Loneliness of the Long-Distance Writer

It is, I say, the happiest I’ve been: For a single, mid-life season to be out of doors all day, open to the elements and whoever comes, and in the official role of writer-in-residence after two years of writing without an audience and roaming the Downs, wondering what on earth had possessed me. Yes. The happiest I’ve been: To be, a little while, the spirit of a place, haunting my favourite part of a town I wasn’t born in but might just belong to now, through effort. I’m thinking here of poet Ted Hughes’ beautiful letter to his growing son, hoping it is true:

The only calibration that counts is how much heart people invest, how much they ignore their fears of being hurt or caught out or humiliated. And the only thing people regret is that they didn’t live boldly enough, that they didn’t invest enough heart, didn’t love enough. Nothing else really counts at all.

It was bold, in middle-age, a late starter at swimming and writing both, to put a little table by the side of a lido and begin. To come back again and again and show how much I love this place, and with no plan for what I’ll do when it shuts.

It was bold too of a few, then dozens, then hundreds of pool-goers to come over and share their soul stories. I’ve received confessions of unrequited love and unrealised dreams; listened to passages of poetry or prose that people know by heart but have never said aloud before. There have been: tears; coincidences; friendships at first sight; visitors who asked for minutes but then stayed beside me as the morning passed into afternoon. Other people’s children have brought their colouring things over and spent quiet half hours lying on their tummies by my feet.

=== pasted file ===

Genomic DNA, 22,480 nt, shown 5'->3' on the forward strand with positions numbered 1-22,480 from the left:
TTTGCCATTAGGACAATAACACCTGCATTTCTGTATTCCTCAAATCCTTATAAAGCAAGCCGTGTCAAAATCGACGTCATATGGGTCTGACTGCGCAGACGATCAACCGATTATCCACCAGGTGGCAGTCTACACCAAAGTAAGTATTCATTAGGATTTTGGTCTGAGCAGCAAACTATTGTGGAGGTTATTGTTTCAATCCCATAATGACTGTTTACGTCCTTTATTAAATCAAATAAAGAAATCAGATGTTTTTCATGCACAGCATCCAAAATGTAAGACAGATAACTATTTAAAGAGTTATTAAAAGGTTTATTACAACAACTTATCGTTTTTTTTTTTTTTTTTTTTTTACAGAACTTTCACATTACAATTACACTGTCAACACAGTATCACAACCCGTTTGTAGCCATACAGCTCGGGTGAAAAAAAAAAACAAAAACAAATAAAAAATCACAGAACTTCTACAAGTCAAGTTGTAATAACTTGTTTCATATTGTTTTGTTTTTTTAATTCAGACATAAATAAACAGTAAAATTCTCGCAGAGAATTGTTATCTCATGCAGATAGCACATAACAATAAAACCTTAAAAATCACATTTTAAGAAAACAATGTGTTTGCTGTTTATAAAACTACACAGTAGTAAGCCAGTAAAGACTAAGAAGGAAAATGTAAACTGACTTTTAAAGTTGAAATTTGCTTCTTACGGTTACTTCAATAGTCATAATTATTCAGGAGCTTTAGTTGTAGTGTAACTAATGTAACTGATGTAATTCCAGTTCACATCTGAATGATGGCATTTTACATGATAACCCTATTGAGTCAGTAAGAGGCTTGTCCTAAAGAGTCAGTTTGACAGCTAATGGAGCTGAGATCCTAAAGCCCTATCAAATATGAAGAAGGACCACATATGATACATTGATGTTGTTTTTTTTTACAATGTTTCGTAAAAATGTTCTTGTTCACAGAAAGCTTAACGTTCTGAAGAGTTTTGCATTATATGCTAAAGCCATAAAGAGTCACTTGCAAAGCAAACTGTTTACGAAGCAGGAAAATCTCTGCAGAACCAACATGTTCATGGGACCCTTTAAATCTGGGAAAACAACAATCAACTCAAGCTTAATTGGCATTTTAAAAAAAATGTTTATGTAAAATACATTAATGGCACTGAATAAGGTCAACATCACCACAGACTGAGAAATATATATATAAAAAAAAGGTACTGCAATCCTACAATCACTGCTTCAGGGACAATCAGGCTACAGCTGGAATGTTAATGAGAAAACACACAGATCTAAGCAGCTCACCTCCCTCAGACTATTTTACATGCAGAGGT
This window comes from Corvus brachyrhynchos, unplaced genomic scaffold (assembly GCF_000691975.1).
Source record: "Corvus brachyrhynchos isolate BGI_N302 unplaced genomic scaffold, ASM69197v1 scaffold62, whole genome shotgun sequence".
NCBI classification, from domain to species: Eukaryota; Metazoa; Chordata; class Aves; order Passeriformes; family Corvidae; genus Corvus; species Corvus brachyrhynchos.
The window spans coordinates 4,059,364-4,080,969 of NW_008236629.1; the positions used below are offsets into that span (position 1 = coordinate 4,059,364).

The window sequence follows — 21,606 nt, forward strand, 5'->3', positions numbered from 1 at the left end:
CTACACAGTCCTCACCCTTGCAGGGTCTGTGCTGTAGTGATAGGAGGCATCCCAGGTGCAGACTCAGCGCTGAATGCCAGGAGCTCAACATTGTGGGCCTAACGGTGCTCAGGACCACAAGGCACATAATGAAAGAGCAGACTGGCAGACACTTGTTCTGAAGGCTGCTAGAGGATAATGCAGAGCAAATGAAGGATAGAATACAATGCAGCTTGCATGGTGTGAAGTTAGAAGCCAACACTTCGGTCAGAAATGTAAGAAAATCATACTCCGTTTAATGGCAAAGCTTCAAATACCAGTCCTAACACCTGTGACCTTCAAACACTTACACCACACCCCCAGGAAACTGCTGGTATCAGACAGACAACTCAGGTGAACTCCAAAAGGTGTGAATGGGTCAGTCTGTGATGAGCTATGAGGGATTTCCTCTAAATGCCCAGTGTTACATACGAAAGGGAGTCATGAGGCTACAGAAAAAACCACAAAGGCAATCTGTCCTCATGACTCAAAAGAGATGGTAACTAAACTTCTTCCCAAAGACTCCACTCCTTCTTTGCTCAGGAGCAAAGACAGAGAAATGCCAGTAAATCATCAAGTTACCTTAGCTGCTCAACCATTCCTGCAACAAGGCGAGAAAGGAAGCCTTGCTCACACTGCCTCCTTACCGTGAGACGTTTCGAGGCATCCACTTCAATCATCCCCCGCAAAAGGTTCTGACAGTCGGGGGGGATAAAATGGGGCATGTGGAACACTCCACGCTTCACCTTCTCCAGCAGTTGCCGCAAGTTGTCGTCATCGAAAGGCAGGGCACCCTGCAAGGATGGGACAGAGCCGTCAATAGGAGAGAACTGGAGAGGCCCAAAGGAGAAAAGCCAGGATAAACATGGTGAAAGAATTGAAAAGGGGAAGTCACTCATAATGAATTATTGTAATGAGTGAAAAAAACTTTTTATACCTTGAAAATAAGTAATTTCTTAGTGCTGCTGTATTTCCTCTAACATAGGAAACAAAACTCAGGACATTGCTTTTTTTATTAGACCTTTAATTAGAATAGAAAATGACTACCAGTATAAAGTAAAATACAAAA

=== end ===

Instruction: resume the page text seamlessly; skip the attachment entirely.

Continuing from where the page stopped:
Swimmers have travelled from other lidos to do laps and be photographed by the swimming-pool library. Sunbathers have let themselves be challenged and changed by the sight of me at work: ‘There you were, dressed in a way that enabled me to imagine you as a woman from a more ancient time, some older being who knew what it was to focus on something important…You helped me to step into a space I often don’t give myself permission to occupy,’ wrote one woman, then a stranger, now a friend.

Writers have visited, gifting their books. Artists and sculptors have come to look over the material side of this mile of longhand, which I myself find monstrous or beautiful depending on my mood, the weather.

And all the time: the water, the flint wall, the hornbeam trees that the pool-keeper spent three weeks freeing from ivy seven years ago so that they are tall now in a way hornbeams aren’t as a rule.

Connection. Nature. The happiest I’ve been.

So nothing could account for the savage loneliness that blew through me in this last full week. I said it aloud with a few folk. Sounding it out. Depth-testing. Oh, you hate endings, remember they said, knowing me. And I do, so I kept quiet after that. Forced myself to kneel to yet another  blank line of 150 ft, thinking it might only be a deep fatigue – the sort a channel swimmer gets, when they sleep though their arms keep moving.

*

Hey Tanya, hope things are good and I am wondering if we might be able to do 12 on Thurs rather than tomorrow? x

It was my photographer, reminding me of an arrangement I’d forgotten. Our first sessions had been wildly successful – got us both picked up by an arts & fashion magazine run by creative types half our age, more – and this was a late season follow-up.

I was about to check in with you about this: I’m having a tough week – things going so well interest-wise that I feel a bit like a stripped wire…I’m sure we can do some more after end of pool-season if not before because of your work… Sorry for short notice. x

I sent the message then sat blank a while, staring at the scroll, the water. Though I’d only known him in passing before this season – parents who shared a nursery run and a few children’s parties years back – I felt him now to be someone deserving honesty.